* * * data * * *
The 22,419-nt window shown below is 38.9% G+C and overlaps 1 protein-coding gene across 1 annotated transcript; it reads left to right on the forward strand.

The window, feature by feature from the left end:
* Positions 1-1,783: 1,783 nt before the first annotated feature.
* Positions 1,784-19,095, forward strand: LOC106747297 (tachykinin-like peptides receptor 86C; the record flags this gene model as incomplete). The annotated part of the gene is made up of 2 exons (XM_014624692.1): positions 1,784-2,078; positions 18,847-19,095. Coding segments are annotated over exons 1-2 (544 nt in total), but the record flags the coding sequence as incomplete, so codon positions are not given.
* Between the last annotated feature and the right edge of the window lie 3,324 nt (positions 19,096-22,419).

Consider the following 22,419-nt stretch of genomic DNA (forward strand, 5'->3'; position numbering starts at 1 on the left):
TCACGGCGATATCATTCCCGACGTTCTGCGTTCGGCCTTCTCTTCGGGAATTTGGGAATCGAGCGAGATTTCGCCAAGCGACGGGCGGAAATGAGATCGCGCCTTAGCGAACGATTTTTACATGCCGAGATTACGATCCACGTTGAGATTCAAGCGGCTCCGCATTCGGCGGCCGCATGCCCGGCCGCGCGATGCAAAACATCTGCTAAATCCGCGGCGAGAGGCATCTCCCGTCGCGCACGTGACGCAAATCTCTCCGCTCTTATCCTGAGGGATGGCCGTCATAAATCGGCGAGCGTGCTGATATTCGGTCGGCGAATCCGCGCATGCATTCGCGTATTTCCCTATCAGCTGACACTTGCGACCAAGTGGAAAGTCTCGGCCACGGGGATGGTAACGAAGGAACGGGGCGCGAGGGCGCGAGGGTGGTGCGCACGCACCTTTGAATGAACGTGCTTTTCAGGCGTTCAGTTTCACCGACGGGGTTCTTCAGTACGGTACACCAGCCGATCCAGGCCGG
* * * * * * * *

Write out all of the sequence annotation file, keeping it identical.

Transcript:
The 22,419-nt window shown below is 38.9% G+C and overlaps 1 protein-coding gene across 1 annotated transcript; it reads left to right on the forward strand.

The window, feature by feature from the left end:
* Positions 1-1,783: 1,783 nt before the first annotated feature.
* Positions 1,784-19,095, forward strand: LOC106747297 (tachykinin-like peptides receptor 86C; the record flags this gene model as incomplete). The annotated part of the gene is made up of 2 exons (XM_014624692.1): positions 1,784-2,078; positions 18,847-19,095. Coding segments are annotated over exons 1-2 (544 nt in total), but the record flags the coding sequence as incomplete, so codon positions are not given.
* Between the last annotated feature and the right edge of the window lie 3,324 nt (positions 19,096-22,419).

Consider the following 22,419-nt stretch of genomic DNA (forward strand, 5'->3'; position numbering starts at 1 on the left):
TCACGGCGATATCATTCCCGACGTTCTGCGTTCGGCCTTCTCTTCGGGAATTTGGGAATCGAGCGAGATTTCGCCAAGCGACGGGCGGAAATGAGATCGCGCCTTAGCGAACGATTTTTACATGCCGAGATTACGATCCACGTTGAGATTCAAGCGGCTCCGCATTCGGCGGCCGCATGCCCGGCCGCGCGATGCAAAACATCTGCTAAATCCGCGGCGAGAGGCATCTCCCGTCGCGCACGTGACGCAAATCTCTCCGCTCTTATCCTGAGGGATGGCCGTCATAAATCGGCGAGCGTGCTGATATTCGGTCGGCGAATCCGCGCATGCATTCGCGTATTTCCCTATCAGCTGACACTTGCGACCAAGTGGAAAGTCTCGGCCACGGGGATGGTAACGAAGGAACGGGGCGCGAGGGCGCGAGGGTGGTGCGCACGCACCTTTGAATGAACGTGCTTTTCAGGCGTTCAGTTTCACCGACGGGGTTCTTCAGTACGGTACACCAGCCGATCCAGGCCGG